Sunday, 12 September 2010

Covering Portugal in Algae Would Fuel Europe


I've often asked whether algae will save the world. Yes really!

As an algal scientist by trade - a phycologist - I think algae are pretty cool. They look great under a microscope, which is something you can't necessarily say about us. They grow pretty much everywhere in the world. They come in almost every colour and size. And they soak up more carbon dioxide than trees.

The recent questions about world-saving, though, are to with their conversion into biofuel. As someone who discovers and celebrates algal diversity, I'm more interested in them before they are ground up and poured into our fuel tanks.

Still we can all love algae in different ways and I'm more than happy for algae to provide a solution to the peak oil crisis, climate change and any other of our human-induced ills.

About 40 years ago, during the American oil crisis, scientists first started to convert algae into biofuel. This work faded into the background during the 1990s when oil prices dropped, but has become quite the fashion in recent years.

There was a good review in a recent ABC Science Show which concluded that algal oil was a long way off as plane (or rocket?) fuel.

In the 13 August 2010 issue of Science two Dutch researchers, Rene Wijffels and Maria Barbosa, concludes that production of algal biofuels will be sustainable and economic within 10 to 15 years. The only problem with this prediction is that the 10 to 15 years timeline has been rolled out quite a few times, over the last, say, 10 to 15 years.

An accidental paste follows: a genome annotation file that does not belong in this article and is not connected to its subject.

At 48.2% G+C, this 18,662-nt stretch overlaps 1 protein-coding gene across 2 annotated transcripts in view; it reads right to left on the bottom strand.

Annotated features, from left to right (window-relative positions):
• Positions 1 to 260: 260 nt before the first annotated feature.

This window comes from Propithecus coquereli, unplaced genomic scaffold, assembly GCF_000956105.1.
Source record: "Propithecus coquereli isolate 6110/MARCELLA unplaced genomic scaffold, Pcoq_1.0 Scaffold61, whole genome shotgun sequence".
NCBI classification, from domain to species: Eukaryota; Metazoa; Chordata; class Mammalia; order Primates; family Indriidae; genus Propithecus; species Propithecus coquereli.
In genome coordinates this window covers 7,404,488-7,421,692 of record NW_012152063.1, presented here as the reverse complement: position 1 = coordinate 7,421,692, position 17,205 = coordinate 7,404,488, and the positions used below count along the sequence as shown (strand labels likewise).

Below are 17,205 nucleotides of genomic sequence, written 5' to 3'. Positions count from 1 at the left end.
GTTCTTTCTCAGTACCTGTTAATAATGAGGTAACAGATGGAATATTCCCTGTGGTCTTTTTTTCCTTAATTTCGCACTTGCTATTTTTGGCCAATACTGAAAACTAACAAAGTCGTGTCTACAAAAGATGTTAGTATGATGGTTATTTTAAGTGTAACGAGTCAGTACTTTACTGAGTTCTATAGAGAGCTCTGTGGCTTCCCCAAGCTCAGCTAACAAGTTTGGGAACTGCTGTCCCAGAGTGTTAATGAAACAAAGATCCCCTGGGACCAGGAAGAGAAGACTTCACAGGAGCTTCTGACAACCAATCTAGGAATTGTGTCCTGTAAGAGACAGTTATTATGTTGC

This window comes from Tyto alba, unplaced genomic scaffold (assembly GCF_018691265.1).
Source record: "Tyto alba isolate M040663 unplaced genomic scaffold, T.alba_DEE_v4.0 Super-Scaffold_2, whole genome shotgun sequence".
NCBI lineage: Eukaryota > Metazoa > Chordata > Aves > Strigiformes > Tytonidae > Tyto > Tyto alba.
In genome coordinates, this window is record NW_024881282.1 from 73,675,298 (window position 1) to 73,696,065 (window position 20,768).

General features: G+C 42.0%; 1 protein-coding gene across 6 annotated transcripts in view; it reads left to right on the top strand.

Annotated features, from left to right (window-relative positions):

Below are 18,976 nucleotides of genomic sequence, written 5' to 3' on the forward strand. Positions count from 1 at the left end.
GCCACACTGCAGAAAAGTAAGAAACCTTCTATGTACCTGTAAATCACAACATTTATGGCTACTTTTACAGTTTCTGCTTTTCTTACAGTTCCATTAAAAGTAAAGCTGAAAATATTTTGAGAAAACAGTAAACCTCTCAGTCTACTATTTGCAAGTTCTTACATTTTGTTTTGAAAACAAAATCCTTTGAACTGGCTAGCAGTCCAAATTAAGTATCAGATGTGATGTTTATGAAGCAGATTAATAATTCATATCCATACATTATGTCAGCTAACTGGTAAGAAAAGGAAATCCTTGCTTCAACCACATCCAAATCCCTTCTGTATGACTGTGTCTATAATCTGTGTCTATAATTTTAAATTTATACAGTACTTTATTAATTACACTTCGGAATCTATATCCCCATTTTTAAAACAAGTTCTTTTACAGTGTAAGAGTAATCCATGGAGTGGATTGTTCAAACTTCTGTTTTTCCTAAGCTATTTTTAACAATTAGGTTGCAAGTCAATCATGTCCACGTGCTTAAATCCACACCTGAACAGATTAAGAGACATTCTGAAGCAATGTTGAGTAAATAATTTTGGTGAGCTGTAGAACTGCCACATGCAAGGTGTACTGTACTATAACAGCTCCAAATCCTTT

The traditional concept has been to extract oil from algae grown in ponds using waste carbon dioxide from coal-fired power plants, which sounds appealing. And in recent years vertical panels have been used to increase the efficiency of converting sunlight into algal growth.

To give sense of the problem, and the potential, Europe needs about 0.4 billion cubic metres of fuel ever year for transport. To supply this from algae would require just over 9 million hectares, about the size of Portugal and based on amount of sunlight a place like Portugal experiences every year.

Now that's fine for everyone but those living in Portugal, who may not like to live and work amid the slime. So scientists are looking at making the process more efficient. They note that production of penicillin by fungi is 5000 times more efficient than it was 50 years ago. Algae is still a relatively new crop.

There is potential for the usual kind of breeding and selection that takes place in all agriculture, aided these days with molecular techniques. It will also be important to combine oil extraction with bulk chemical, food and animal feed production. Water will be a limiting factor but it can be recycled and many algae can grow in salty water.

So lots of potential but also lots of science and development to do. Maybe in 10, or 15, years we'll only need to cover The Netherlands in algae to fuel Europe.

To read more you'll have to visit your local university library or pay to download from ScienceMag.

Image: This could be Lisbon if Portugal decided to provide all of Europe's transport fuel needs... The picture is a mock up of a field of algal bioreactors from the Energy Power Shift site.

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